MEEKS: Absolutely. And I have grave concerns. Again, when you're talking about multilateral alliances that we've had with our allies who has the same kind of feelings and motivations as we have. We have the same raising standards, but Russia wants more than anything else is for us to be divided.

And so what happened on this trip, which I think was a failure, number one the failure of the president to agree explicitly that we would go along with Article Five, which is the mainstream and the only time Article Five was really utilized.

HARLOW: Collective defense.

MEEKS: That's right, 9/11, they did that. You have a failure of commitment in regards to this president to talk about the E.U. You have the statements of this president saying that the NATO in the past was not relevant, and then to try to lecture them when in fact, Poppy, there has been an agreement already by the NATO allies by the year 2024 that they will pay what they're supposed to pay within that agreement.

HARLOW: I will note as you know the president did say NATO used to be obsolete. NATO is no longer obsolete. He said that a few months ago changing his tone a bit, but I hear your point. Thank you very much for being here. We'll see what comes next. We appreciate it.

We have a lot ahead. Right now, laptops, e-readers, iPads banned from the cabin of some incoming flights to the United States. Now word from homeland security that ban may be getting a whole lot broader. That's next.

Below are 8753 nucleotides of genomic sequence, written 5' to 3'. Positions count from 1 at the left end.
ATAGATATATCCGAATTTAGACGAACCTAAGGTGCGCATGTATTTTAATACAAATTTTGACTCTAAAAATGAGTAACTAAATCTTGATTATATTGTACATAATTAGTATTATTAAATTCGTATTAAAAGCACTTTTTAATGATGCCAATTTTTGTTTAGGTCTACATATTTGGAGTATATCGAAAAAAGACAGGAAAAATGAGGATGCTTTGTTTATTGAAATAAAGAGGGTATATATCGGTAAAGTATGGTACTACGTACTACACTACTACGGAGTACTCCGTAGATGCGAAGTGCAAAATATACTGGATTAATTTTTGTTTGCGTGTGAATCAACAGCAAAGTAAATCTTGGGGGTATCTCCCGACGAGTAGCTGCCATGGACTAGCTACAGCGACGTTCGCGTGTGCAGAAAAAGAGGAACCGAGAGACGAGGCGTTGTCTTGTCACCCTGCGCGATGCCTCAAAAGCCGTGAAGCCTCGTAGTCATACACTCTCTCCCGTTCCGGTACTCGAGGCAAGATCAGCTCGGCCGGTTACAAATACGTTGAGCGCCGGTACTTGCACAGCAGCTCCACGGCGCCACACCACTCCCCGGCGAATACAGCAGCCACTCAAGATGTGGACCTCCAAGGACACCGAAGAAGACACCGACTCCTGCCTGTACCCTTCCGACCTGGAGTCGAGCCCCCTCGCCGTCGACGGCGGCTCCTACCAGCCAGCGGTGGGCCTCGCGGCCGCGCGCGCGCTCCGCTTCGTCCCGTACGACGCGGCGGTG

HARLOW: All right, you are looking at live pictures of the Project Hero Memorial Bike Ride that is set to kick off in the nation's capital in just moments. The vice president will be joining as well. We'll get remarks from him there in just a moment. We'll monitor those and bring them to you. Meantime, President Trump will mark Memorial Day today by laying a wreath at the Tomb of the Unknown Soldiers to honor those who have given their lives, paid the ultimate price serving this country.

Let's go to our Pentagon correspondent, Barbara Starr, joins us for a special report from Arlington National Cemetery. Barbara, first just tell us the significance of exactly where you are at Arlington.

BARBARA STARR, CNN PENTAGON CORRESPONDENT: Good morning, Poppy. We're just down the hill from where the president will be speaking. This is Section 60. This is very hallowed ground for the U.S. military. It is here as you look around 890 souls at their final resting place, troops who were killed in action on the battlefield since the 9/11 attacks, 890 souls.

And of course so many more buried at cemeteries and towns and cities across this country. On this Memorial Day, this is a time when so many families come here, friends, battle buddies, to pay their respects to their loved ones. This is a place of great love year after year.

We see the same people come back every year to make sure they pay their respects. This is really the history of the U.S. military in the United States.

Here we see many who have fallen in places we've come to hear about over the years, places like Fallujah or Kandahar or, it's so many different places. Permit me a special shout out to those who fought and fell in the Corengal and Diyala, so many families, so many stories here.